When thinking about the longest running film franchises, what comes to mind? Aliens? Star Trek? Star Wars? It may surprise you then that the Puppet Master series has endured for almost 30 years and 12 features. Sensing the series was running long in the tooth, the latest entry is a soft reboot of sorts. Wiping the slate clean means everything is new again and in The Littlest Reich, it’s an excuse to get into all sorts of crazy, disgusting and horrific shenanigans. When a film combines the writing talent of S. Craig Zahler (Bone Tomahawk) and the directing duo Tommy Wiklund & Sonny Laguna (Wither), you can expect something weird. In this case, everyone gets more than they could hope for.
Starting out in 1989, Andre Toulon (Ude Kier) is killed by local police. Well, after unleashing his murderous puppets on a pair of unsuspecting lesbians, that is. This version of the Puppet Master lore strays immediately from the original, reenvisioning Toulon on the side of the Nazis, rather than against them. Rather than over explain his backstory, a beautiful black, white and red montage overlays the opening titles, an artistic flourish in a film unworthy of such a move.
Jumping ahead to present day, Edgar (Thomas Lennon) a recent divorcee, ponders attending a convention celebrating the 30th anniversary of the Toulon murders. His reason for going involves wanting to sell one of his brother’s Toulon dolls, which are able to fetch upwards of five thousand dollars. Shortly after he, his boss (Nelson Franklin) and new love interest (Jenny Pellicer) arrive, things get strange and bodies start dropping. Adding to the insanity is a veritable who’s who of genre icons, from Barbara Crampton to Michael Pare to Matthias Hues, all of this before the emergence of the film’s MVP, a simple bartender named Cuddly Bear (Skeeta Jenkins).
The best thing that can be said about The Littlest Reich is also admitting its greatest weakness: there’s little to no story to keep it churning. What semblance there is of a plot boils down to “things that happen in two seconds between kills.” Now, that’s not necessarily the worst thing in the work, specially when the practical effects on display are this ooey-gooey and absolutely brilliant. Tate Steinsiek’s SFX work is utterly fantastic and an ode to why sometimes it’s better not to use CGI. For anyone who’s ever seen a Puppet Master film knows, the kills have to be creative and good. These on display here aren’t just the best of the series, they’re flat out some of the best death sequences of the year.
Make no mistake about it, you should probably see this film in as sold out a theater as possible and at the latest show time available too. The Littlest Reich is for all intents and purposes, a Midnighter film best enjoyed with friends and booze. Seeing it at home, or alone, there’s a good chance the charm wears thin. Or, at least the less parts of the film will become that much more apparent. In a way, it feels kind of silly to have to quantify the enjoyment of any movie in such a manner, but in this case it’s a helpful suggestion.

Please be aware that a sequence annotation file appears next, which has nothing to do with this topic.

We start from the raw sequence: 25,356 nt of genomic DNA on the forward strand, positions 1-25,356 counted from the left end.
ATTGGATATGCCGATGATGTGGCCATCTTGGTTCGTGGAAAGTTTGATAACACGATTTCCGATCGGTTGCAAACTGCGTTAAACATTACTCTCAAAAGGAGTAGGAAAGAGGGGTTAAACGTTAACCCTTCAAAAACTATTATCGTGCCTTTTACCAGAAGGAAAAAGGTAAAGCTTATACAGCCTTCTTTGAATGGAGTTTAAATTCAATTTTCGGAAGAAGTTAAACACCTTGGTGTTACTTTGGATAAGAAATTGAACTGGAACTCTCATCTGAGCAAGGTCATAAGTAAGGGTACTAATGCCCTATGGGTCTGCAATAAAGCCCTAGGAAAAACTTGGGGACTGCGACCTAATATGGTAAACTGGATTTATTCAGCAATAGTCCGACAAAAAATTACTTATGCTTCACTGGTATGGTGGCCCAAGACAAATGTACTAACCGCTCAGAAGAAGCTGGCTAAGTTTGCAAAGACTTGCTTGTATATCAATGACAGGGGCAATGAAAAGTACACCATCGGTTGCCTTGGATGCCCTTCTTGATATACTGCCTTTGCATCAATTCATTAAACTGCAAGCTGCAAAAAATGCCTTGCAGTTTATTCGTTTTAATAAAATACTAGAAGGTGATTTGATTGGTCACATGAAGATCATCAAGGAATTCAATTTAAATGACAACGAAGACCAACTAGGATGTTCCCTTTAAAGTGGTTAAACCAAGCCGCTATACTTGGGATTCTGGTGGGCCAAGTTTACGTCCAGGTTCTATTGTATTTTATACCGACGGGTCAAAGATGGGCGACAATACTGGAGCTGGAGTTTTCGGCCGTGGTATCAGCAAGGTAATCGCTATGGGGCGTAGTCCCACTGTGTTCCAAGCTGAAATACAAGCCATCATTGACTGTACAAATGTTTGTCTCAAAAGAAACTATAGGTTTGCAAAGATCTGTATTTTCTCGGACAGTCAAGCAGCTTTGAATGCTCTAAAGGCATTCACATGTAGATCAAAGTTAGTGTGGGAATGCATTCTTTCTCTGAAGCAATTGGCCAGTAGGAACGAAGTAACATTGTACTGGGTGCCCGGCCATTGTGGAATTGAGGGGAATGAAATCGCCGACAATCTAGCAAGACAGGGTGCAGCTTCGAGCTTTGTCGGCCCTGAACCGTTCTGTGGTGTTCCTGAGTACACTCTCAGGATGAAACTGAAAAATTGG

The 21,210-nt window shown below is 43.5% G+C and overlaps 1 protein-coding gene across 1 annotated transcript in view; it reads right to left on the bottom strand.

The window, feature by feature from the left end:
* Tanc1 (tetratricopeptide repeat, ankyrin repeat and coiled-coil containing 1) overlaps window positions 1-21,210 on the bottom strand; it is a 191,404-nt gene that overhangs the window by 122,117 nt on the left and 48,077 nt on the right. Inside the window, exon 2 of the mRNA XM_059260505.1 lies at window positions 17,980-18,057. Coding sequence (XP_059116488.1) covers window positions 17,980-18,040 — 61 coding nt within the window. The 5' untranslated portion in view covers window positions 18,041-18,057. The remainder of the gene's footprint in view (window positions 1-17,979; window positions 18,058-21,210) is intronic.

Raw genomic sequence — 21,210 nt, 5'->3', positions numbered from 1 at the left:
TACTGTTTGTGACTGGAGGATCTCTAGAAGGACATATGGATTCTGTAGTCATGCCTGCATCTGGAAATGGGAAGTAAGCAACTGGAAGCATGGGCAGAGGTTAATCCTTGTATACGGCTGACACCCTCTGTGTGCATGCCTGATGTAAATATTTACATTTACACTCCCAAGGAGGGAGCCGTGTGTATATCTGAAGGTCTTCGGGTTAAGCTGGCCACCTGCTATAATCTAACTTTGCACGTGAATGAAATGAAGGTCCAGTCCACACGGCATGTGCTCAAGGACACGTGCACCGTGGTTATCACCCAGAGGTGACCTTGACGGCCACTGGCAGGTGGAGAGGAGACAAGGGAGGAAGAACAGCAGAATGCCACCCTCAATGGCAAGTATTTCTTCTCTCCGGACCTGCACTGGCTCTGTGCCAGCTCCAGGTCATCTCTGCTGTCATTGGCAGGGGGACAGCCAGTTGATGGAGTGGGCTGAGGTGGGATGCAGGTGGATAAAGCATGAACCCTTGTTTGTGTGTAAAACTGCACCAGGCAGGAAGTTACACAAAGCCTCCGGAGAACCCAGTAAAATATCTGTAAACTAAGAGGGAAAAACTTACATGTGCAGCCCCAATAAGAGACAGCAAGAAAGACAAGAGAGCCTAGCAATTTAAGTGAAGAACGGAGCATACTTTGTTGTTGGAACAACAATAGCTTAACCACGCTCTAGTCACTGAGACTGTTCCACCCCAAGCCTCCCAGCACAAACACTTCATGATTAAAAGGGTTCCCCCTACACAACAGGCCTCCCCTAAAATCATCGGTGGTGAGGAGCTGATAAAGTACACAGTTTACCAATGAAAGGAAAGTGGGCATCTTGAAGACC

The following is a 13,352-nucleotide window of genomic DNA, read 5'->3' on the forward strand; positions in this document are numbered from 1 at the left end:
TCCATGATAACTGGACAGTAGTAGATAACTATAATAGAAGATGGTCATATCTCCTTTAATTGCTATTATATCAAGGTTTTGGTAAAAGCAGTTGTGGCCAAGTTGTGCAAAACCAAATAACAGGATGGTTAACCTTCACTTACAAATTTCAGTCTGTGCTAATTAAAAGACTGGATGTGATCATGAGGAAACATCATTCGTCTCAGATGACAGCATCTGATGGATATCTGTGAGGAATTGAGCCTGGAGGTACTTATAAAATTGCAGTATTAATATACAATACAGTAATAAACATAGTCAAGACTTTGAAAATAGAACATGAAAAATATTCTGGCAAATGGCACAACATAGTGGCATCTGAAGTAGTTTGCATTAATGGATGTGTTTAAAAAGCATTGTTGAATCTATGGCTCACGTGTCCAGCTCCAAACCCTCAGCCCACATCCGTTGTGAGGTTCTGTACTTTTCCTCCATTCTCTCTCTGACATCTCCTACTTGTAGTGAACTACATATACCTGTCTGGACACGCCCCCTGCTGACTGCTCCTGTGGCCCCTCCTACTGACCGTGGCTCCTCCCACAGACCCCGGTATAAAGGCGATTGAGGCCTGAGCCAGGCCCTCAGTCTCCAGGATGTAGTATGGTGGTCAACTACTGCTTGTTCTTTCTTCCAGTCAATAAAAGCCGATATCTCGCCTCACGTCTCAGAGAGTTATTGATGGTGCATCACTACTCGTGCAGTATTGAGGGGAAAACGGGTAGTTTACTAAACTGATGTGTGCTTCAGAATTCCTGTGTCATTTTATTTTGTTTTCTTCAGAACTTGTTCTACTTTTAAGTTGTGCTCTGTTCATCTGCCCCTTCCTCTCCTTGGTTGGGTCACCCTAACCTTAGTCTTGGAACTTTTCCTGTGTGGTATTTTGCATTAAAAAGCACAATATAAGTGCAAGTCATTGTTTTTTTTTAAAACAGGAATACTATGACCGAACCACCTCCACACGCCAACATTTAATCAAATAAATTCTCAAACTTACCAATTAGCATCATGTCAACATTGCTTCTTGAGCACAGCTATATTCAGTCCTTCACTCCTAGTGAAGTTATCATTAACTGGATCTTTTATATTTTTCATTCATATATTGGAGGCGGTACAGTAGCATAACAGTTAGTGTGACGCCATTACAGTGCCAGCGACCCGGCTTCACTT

Thankfully, any time the film attempts to slow down or land an offensive joke, the puppets pop back up to save the day, or at least divert attention back where it belongs. And, oh, are there puppets galore! To use an over-adopted and trotted out phrase, “this isn’t your father’s Puppet Master”. Somewhere around 30+ puppets make appearances throughout the film. There could be even more than that, as there are multiple variations of old stand-bys like Blade, Torch and Pinhead. Not only that, but several new puppets make their premiere here, including, you guessed it, a Hilter (as a baby) puppet, replete with tiny mustache, brilliantly named “Junior Fuhrer.” If that bothers you in the least, this may not be your cup of tea.
The Littlest Reich runs into that issue constantly, operating under the threat that its non-pc humor could be its undoing. Honestly, it can be a bit jarring, but that’s the grounds the movie wants to exist on. It wants to rankle viewers, either by the copious amounts of blood, troublesome jokes or a combination of the two. Harder to overlook is a slapdash production, whose story is so thin that the ending’s promise of “to be continued” doesn’t foretell of a coming sequel, but a proper ending to the movie. Entire subplots are developed almost entirely off screen! Should the team behind this reboot gain a stronger focus next time, then there may be a Puppet Master film to suggest to the masses. As it stands now, this is a film to suggest to horror hounds and those adventurous souls in search of something offensively entertaining.